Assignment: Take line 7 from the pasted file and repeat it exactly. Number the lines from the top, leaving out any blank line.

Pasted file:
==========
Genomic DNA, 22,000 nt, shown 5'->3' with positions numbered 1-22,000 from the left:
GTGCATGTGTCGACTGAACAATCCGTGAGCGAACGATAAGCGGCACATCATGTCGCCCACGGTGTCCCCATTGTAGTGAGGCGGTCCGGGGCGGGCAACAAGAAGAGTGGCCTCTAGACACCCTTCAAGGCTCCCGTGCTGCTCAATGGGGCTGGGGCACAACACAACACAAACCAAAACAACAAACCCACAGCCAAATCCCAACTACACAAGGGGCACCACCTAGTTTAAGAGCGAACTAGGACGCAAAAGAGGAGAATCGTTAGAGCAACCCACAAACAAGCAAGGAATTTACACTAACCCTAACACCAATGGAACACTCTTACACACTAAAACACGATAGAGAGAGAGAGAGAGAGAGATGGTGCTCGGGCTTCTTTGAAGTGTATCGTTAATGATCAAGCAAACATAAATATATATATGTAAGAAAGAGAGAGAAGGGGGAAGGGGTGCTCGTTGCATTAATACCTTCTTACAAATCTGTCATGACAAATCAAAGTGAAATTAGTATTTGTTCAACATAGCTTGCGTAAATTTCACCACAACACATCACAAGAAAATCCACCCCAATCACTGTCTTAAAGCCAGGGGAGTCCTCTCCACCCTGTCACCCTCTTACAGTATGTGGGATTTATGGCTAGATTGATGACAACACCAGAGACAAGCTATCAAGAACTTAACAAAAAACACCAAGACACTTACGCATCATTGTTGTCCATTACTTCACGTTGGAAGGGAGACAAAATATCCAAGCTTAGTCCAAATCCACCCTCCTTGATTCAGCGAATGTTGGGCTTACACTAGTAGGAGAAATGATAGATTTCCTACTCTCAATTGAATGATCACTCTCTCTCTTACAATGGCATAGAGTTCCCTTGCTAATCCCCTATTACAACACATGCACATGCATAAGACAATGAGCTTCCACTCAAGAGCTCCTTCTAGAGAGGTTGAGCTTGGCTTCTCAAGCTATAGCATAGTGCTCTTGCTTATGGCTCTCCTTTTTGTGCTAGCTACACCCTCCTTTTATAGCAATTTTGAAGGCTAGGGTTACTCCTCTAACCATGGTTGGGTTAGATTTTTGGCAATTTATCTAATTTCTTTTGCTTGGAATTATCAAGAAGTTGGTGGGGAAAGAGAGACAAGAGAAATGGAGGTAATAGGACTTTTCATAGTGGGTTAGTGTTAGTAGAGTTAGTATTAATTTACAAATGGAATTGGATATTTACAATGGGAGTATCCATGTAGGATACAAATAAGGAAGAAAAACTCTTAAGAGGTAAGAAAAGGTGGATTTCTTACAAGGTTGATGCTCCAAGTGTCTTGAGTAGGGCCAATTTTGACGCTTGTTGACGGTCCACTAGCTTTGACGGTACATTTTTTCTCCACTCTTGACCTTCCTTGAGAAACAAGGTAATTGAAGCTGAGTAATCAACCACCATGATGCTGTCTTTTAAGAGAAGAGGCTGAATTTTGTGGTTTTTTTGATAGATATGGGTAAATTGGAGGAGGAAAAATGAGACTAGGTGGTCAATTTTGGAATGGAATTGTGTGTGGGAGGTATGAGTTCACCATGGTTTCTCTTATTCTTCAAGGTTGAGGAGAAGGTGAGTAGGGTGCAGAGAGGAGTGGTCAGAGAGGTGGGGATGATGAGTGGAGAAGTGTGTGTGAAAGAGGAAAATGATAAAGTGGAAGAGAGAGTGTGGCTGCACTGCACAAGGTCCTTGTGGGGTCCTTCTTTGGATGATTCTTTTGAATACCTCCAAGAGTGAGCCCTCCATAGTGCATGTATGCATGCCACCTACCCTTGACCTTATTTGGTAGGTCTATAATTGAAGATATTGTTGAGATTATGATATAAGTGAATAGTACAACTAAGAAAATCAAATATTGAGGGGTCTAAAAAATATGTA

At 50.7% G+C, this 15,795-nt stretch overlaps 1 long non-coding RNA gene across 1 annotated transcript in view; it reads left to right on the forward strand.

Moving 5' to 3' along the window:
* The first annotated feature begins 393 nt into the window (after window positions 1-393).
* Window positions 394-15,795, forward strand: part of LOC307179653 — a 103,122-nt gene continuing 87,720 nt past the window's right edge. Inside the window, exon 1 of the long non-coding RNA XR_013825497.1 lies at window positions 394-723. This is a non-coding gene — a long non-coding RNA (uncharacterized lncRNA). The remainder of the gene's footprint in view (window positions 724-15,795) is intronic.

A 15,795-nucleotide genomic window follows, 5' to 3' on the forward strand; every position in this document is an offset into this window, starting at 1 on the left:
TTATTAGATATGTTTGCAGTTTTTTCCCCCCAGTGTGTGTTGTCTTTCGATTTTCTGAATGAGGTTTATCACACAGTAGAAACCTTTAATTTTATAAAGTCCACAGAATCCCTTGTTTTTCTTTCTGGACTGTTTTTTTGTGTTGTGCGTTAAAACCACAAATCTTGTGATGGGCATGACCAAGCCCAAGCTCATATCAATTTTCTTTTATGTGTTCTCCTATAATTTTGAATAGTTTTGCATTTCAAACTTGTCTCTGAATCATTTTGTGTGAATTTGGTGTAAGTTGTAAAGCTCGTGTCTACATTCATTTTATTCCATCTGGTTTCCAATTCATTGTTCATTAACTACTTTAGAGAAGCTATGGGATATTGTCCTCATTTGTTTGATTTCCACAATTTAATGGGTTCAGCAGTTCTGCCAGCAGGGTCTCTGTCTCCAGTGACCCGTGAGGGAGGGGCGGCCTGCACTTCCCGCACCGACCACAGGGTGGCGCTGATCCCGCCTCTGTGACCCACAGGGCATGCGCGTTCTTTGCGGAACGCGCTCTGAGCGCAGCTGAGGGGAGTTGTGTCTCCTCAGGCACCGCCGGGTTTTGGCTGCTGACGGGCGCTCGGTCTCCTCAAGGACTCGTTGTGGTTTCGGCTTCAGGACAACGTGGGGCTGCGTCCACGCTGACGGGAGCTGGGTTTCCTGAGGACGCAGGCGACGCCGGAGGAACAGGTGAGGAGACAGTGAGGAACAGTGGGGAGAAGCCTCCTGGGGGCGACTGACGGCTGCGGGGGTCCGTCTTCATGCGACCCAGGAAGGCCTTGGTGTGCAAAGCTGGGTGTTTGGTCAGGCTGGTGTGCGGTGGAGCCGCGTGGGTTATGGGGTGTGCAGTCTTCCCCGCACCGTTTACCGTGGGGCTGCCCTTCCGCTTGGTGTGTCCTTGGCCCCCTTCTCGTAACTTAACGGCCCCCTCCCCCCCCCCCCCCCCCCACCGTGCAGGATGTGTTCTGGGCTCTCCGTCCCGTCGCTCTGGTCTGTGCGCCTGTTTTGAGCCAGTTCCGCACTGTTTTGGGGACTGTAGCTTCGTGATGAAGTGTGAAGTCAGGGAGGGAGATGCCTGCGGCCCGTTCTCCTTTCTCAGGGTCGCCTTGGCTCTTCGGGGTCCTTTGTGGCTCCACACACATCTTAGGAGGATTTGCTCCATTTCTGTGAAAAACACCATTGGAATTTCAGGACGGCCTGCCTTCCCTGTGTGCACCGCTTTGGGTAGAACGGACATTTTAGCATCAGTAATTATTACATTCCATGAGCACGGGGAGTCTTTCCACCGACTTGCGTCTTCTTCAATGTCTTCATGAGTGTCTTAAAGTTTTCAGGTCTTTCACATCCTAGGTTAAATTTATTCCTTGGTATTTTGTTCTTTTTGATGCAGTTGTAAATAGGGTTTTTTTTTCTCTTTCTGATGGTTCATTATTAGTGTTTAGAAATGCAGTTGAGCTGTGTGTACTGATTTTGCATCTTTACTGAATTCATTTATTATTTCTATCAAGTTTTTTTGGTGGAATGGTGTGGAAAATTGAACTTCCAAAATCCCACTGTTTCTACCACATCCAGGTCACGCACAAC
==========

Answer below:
A 15,795-nucleotide genomic window follows, 5' to 3' on the forward strand; every position in this document is an offset into this window, starting at 1 on the left: